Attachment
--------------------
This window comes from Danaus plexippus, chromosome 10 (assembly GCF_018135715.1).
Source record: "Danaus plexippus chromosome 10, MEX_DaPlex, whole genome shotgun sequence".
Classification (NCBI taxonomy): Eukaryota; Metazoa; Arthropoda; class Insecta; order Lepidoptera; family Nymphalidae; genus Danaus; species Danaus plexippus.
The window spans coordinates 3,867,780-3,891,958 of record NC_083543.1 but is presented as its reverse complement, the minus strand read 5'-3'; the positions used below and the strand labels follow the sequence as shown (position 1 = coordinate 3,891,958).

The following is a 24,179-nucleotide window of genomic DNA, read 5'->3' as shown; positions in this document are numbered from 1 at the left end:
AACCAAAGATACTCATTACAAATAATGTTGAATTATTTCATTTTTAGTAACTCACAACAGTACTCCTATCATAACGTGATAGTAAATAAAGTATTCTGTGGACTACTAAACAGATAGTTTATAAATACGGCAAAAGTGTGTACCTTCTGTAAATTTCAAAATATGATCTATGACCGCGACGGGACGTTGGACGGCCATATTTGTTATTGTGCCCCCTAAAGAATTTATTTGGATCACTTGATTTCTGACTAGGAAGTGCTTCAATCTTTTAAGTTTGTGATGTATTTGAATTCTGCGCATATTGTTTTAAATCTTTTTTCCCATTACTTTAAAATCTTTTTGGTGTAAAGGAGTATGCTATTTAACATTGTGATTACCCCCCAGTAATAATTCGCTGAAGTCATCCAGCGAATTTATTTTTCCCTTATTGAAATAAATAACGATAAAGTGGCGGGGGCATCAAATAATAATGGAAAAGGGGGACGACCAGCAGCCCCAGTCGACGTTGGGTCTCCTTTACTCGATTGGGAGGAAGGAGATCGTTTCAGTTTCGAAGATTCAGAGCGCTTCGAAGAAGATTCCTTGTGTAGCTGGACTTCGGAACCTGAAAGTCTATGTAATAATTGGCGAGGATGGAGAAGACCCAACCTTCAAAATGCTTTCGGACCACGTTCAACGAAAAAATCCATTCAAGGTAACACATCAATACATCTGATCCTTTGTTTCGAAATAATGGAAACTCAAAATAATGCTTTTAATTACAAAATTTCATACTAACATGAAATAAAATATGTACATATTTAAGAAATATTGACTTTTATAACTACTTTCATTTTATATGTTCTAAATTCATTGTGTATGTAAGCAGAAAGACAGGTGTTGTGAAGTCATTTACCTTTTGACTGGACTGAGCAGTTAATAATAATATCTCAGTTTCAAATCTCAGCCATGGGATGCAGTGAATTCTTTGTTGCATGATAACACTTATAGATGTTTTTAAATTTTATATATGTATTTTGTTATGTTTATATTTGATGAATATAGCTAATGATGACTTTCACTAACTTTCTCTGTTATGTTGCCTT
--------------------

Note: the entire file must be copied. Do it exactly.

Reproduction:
This window comes from Danaus plexippus, chromosome 10 (assembly GCF_018135715.1).
Source record: "Danaus plexippus chromosome 10, MEX_DaPlex, whole genome shotgun sequence".
Classification (NCBI taxonomy): Eukaryota; Metazoa; Arthropoda; class Insecta; order Lepidoptera; family Nymphalidae; genus Danaus; species Danaus plexippus.
The window spans coordinates 3,867,780-3,891,958 of record NC_083543.1 but is presented as its reverse complement, the minus strand read 5'-3'; the positions used below and the strand labels follow the sequence as shown (position 1 = coordinate 3,891,958).

The following is a 24,179-nucleotide window of genomic DNA, read 5'->3' as shown; positions in this document are numbered from 1 at the left end:
AACCAAAGATACTCATTACAAATAATGTTGAATTATTTCATTTTTAGTAACTCACAACAGTACTCCTATCATAACGTGATAGTAAATAAAGTATTCTGTGGACTACTAAACAGATAGTTTATAAATACGGCAAAAGTGTGTACCTTCTGTAAATTTCAAAATATGATCTATGACCGCGACGGGACGTTGGACGGCCATATTTGTTATTGTGCCCCCTAAAGAATTTATTTGGATCACTTGATTTCTGACTAGGAAGTGCTTCAATCTTTTAAGTTTGTGATGTATTTGAATTCTGCGCATATTGTTTTAAATCTTTTTTCCCATTACTTTAAAATCTTTTTGGTGTAAAGGAGTATGCTATTTAACATTGTGATTACCCCCCAGTAATAATTCGCTGAAGTCATCCAGCGAATTTATTTTTCCCTTATTGAAATAAATAACGATAAAGTGGCGGGGGCATCAAATAATAATGGAAAAGGGGGACGACCAGCAGCCCCAGTCGACGTTGGGTCTCCTTTACTCGATTGGGAGGAAGGAGATCGTTTCAGTTTCGAAGATTCAGAGCGCTTCGAAGAAGATTCCTTGTGTAGCTGGACTTCGGAACCTGAAAGTCTATGTAATAATTGGCGAGGATGGAGAAGACCCAACCTTCAAAATGCTTTCGGACCACGTTCAACGAAAAAATCCATTCAAGGTAACACATCAATACATCTGATCCTTTGTTTCGAAATAATGGAAACTCAAAATAATGCTTTTAATTACAAAATTTCATACTAACATGAAATAAAATATGTACATATTTAAGAAATATTGACTTTTATAACTACTTTCATTTTATATGTTCTAAATTCATTGTGTATGTAAGCAGAAAGACAGGTGTTGTGAAGTCATTTACCTTTTGACTGGACTGAGCAGTTAATAATAATATCTCAGTTTCAAATCTCAGCCATGGGATGCAGTGAATTCTTTGTTGCATGATAACACTTATAGATGTTTTTAAATTTTATATATGTATTTTGTTATGTTTATATTTGATGAATATAGCTAATGATGACTTTCACTAACTTTCTCTGTTATGTTGCCTT